And just like that … Aaron Judge’s unofficial tenure with the San Francisco Giants has begun! Just kidding. But there will be no long-term extension for the New York Yankees slugger after he rejected the team’s final overture before Opening Day.
According to general manager Brian Cashman, who held a presser over an hour before the first pitch of the season, the Yankees offered Judge a contract with an AAV of $30.5 million over seven years, beginning next season. Other reports suggested the total deal, including his 2022 arbitration salary, was just over $230 million, so it’s unclear what the agreed 2022 salary actually would’ve been under these circumstances.
Cashman said he’d be open to discussing a contract during the season, but Judge set the deadline for Opening Day. Additionally, the GM added that the two sides will re-engage after the season, so it’s clear there’s no hard feelings about what had happened (at least we hope!).
In all likelihood, Judge will play out the season on a one-year deal at either $17 million or $21 million (or somewhere in between), depending upon the eventual settlement. But if the Yankees were smart, they’d just give Judge his requested $21 million to have him feeling better leading up to the next round of negotiations in eight months.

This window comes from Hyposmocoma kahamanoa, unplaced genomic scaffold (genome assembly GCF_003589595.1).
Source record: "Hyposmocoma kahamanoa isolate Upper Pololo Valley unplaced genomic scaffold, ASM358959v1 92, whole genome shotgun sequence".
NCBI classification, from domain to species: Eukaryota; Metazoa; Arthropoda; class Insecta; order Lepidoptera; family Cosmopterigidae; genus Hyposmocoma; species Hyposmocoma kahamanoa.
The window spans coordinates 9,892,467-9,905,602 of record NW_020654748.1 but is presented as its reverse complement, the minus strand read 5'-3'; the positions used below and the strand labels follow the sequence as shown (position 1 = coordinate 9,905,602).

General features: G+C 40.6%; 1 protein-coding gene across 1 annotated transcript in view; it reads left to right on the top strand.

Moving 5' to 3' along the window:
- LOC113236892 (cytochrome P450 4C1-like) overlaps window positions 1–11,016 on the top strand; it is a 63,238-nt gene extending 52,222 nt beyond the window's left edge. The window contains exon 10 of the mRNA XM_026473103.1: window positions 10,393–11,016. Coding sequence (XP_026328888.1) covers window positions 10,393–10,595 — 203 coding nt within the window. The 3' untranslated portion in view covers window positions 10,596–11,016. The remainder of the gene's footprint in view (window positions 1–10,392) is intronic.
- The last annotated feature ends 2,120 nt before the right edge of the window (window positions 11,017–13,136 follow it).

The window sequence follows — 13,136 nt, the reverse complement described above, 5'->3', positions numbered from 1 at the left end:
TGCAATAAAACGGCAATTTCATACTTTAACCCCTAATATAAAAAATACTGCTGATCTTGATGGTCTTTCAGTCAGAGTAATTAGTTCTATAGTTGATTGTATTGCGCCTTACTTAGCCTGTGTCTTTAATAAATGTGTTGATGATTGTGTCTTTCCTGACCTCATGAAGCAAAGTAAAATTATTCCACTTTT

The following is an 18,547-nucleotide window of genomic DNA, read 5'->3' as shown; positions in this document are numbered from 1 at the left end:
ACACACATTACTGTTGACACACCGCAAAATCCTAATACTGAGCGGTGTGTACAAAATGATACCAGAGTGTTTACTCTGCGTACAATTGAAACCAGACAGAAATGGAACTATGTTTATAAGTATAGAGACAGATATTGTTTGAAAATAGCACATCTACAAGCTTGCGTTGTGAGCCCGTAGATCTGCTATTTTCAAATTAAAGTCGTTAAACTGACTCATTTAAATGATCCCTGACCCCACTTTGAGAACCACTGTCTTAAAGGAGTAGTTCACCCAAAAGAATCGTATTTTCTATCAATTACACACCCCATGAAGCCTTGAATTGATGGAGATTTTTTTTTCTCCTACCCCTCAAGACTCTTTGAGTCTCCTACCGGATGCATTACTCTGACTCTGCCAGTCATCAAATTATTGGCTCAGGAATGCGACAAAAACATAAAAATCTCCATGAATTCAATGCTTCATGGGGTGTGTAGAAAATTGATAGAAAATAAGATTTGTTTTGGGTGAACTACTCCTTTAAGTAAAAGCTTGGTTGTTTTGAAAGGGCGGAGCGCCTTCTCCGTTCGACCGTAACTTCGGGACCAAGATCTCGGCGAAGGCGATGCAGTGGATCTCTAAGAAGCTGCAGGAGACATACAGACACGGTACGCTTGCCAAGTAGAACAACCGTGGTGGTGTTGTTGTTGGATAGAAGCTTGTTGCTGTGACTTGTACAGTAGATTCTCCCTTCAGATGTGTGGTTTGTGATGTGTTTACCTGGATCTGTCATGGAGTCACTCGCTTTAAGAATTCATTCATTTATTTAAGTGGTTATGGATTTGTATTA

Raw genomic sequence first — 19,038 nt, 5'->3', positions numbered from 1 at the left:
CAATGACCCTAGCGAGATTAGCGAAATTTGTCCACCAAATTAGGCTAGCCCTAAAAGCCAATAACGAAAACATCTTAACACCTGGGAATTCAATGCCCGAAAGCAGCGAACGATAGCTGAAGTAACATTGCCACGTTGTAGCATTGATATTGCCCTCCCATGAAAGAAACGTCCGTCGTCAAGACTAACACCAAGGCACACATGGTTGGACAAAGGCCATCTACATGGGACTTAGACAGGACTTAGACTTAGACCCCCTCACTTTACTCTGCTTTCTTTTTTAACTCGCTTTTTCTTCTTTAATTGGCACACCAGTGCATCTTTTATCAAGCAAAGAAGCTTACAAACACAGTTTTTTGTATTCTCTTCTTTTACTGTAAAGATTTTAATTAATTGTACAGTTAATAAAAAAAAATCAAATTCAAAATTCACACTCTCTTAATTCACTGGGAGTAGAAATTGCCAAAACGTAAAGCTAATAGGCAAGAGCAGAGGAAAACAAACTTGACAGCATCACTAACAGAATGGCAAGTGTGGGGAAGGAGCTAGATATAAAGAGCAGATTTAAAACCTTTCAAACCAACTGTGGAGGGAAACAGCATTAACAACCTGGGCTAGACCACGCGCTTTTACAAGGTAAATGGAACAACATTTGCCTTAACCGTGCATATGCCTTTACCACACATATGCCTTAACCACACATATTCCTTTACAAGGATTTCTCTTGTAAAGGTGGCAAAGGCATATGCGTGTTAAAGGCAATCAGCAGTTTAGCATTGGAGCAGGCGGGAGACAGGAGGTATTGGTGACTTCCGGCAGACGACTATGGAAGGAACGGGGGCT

So what does this mean? Where do the Yankees go from here? Should fans be worried about Judge’s future with the organization?
Earlier in the offseason, some contract comparisons arose with Anthony Rendon’s seven-year, $245 million deal with the Los Angeles Angels after the 2019 season. Is that what Judge is shooting for?
Aaron Judge rejected the Yankees’ final contract extension offer
Rendon’s contract has a $35 million AAV, but he’s a third baseman and had a much more lengthy track record (and was year younger) when he hit free agency after 2019.
Among outfielders, however, Judge’s $30.5 million AAV starting in 2023 would’ve only trailed Mike Trout, whose $37.16 million AAV is the highest among any position player in MLB. Judge’s contract would’ve had him above Bryce Harper, Mookie Betts, Christian Yelich and George Springer. Fellow teammate Giancarlo Stanton, who’s mostly a DH at this point in his career, would’ve been ahead of Judge at $32 million.
Aaron Judge’s salary for the 2022 season is still unclear
Among right fielders, Judge would’ve been the highest paid on an AAV basis by $3 million, with Harper ($27.5 million), Betts ($25 million) and Jason Heyward ($24.5 million) the next closest had he accepted the Yankees’ offer.
But maybe there’s something we don’t know here? Were there team opt outs? Were they not willing to offer a full no-trade clause? Was there deferred money? It’s worth wondering.
It’s hard to fault the Yankees here if Judge had gotten just about everything he wanted at $30.5 million per season. Usually we’re quick to criticize and eviscerate the front office over personnel decisions, but the information here seems fair and reasonable.
But it’s never easy with the Yankees, is it? Not even when a match made in heaven seems like a layup.